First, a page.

Pathogen-derived extracellular vesicles mediate virulence in the fatal human pathogen Cryptococcus gattii

Ewa Bielska, Marta Arch Sisquella, Maha Aldeieg, Charlotte Birch, Eloise J O'Donoghue, Robin C May

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45 Citations (Scopus)
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The Pacific Northwest outbreak of cryptococcosis, caused by a near-clonal lineage of the fungal pathogen Cryptococcus gattii, represents the most significant cluster of life-threatening fungal infections in otherwise healthy human hosts currently known. The outbreak lineage has a remarkable ability to grow rapidly within human white blood cells, using a unique 'division of labour' mechanism within the pathogen population, where some cells adopt a dormant behaviour to support the growth of neighbouring cells. Here we demonstrate that pathogenic 'division of labour' can be triggered over large cellular distances and is mediated through the release of extracellular vesicles by the fungus. Isolated vesicles released by virulent strains are taken up by infected host macrophages and trafficked to the phagosome, where they trigger the rapid intracellular growth of non-outbreak fungal cells that would otherwise be eliminated by the host. Thus, long distance pathogen-to-pathogen communication via extracellular vesicles represents a novel mechanism to control complex virulence phenotypes in Cryptococcus gattii and, potentially, other infectious species.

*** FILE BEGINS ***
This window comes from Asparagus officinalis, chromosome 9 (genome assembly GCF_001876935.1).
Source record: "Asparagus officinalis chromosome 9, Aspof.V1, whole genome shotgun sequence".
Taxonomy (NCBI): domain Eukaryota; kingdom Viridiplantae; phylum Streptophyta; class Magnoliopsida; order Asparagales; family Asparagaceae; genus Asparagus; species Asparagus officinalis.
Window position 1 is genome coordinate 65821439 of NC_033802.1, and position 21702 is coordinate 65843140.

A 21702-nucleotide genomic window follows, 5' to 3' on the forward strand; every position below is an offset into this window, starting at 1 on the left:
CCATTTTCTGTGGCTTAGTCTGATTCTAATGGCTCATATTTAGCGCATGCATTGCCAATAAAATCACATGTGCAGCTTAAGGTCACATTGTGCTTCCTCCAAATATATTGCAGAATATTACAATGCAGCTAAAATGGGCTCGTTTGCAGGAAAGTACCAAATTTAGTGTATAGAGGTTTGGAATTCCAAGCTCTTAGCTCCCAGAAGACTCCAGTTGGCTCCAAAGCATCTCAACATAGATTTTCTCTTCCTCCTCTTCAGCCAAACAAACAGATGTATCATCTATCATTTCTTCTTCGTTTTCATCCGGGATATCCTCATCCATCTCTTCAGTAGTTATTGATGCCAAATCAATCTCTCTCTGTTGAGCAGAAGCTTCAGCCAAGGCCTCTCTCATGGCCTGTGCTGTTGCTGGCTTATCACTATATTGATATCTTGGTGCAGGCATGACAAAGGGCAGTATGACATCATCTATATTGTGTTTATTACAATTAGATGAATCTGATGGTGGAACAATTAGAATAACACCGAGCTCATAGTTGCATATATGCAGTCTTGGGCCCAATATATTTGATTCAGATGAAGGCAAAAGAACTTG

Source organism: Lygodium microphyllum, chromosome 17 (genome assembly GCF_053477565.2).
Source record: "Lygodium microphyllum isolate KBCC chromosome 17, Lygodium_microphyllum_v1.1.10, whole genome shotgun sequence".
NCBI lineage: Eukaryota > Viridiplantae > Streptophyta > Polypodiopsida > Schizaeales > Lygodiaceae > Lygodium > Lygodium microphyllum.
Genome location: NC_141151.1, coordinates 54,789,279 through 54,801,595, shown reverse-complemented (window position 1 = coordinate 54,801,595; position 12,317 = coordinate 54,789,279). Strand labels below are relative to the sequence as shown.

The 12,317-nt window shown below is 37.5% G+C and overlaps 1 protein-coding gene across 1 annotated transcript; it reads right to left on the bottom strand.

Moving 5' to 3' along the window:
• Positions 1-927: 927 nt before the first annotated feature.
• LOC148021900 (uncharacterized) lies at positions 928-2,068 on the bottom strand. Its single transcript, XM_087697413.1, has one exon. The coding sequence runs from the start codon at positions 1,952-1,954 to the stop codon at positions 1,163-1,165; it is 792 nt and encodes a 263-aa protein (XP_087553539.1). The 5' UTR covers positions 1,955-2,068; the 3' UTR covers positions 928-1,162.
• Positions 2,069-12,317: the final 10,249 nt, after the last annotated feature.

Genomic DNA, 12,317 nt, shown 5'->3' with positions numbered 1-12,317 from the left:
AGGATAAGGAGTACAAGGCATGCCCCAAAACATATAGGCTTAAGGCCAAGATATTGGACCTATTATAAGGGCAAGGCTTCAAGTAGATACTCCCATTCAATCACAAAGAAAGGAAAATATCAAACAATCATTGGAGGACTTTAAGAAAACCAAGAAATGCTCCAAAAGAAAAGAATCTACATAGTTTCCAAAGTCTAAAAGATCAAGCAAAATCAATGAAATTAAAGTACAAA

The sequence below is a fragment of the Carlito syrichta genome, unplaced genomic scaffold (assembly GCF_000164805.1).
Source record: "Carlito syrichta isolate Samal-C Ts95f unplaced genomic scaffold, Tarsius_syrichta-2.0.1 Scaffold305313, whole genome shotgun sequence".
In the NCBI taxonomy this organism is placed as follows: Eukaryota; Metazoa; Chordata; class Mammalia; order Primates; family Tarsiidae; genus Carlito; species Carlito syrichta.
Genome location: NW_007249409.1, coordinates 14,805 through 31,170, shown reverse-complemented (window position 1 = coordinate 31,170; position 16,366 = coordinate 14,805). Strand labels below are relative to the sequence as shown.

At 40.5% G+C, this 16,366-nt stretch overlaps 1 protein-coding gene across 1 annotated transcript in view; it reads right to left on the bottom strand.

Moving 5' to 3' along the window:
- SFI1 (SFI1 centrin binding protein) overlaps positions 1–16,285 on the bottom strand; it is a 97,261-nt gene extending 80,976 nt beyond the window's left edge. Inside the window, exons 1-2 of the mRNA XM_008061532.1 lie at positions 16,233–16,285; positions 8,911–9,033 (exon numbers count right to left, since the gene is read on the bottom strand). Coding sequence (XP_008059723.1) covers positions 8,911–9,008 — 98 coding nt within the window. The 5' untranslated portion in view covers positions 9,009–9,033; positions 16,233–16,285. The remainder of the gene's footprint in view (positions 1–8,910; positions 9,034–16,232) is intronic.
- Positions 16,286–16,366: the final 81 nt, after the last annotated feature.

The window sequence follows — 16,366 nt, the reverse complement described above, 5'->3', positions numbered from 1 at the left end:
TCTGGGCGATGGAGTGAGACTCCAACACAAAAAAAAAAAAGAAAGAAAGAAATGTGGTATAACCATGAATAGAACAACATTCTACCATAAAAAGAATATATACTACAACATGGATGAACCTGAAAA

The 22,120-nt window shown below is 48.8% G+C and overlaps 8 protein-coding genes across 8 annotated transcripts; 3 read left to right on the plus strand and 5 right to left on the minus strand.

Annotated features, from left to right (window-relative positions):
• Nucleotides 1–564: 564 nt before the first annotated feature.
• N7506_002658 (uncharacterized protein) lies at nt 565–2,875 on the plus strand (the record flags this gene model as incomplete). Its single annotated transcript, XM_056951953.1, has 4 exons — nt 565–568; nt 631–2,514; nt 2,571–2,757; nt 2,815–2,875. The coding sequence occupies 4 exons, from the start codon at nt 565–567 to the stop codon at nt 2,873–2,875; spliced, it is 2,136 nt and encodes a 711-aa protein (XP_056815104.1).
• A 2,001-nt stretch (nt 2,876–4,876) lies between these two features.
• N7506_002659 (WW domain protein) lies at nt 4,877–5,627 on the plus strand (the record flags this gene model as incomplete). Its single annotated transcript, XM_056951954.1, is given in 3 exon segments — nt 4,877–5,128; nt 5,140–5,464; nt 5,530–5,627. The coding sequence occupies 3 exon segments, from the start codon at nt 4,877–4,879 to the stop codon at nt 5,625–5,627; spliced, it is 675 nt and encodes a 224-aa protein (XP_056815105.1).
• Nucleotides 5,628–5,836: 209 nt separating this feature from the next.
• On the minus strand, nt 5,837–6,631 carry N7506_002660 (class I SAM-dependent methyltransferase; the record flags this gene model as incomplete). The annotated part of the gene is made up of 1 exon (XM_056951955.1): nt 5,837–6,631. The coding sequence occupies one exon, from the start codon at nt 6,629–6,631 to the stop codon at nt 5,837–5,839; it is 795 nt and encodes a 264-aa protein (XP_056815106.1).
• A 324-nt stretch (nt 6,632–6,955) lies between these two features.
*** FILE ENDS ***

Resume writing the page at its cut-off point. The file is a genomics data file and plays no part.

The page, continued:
Original languageEnglish
Article number1556
JournalNature Communications
Publication statusPublished - 19 Apr 2018


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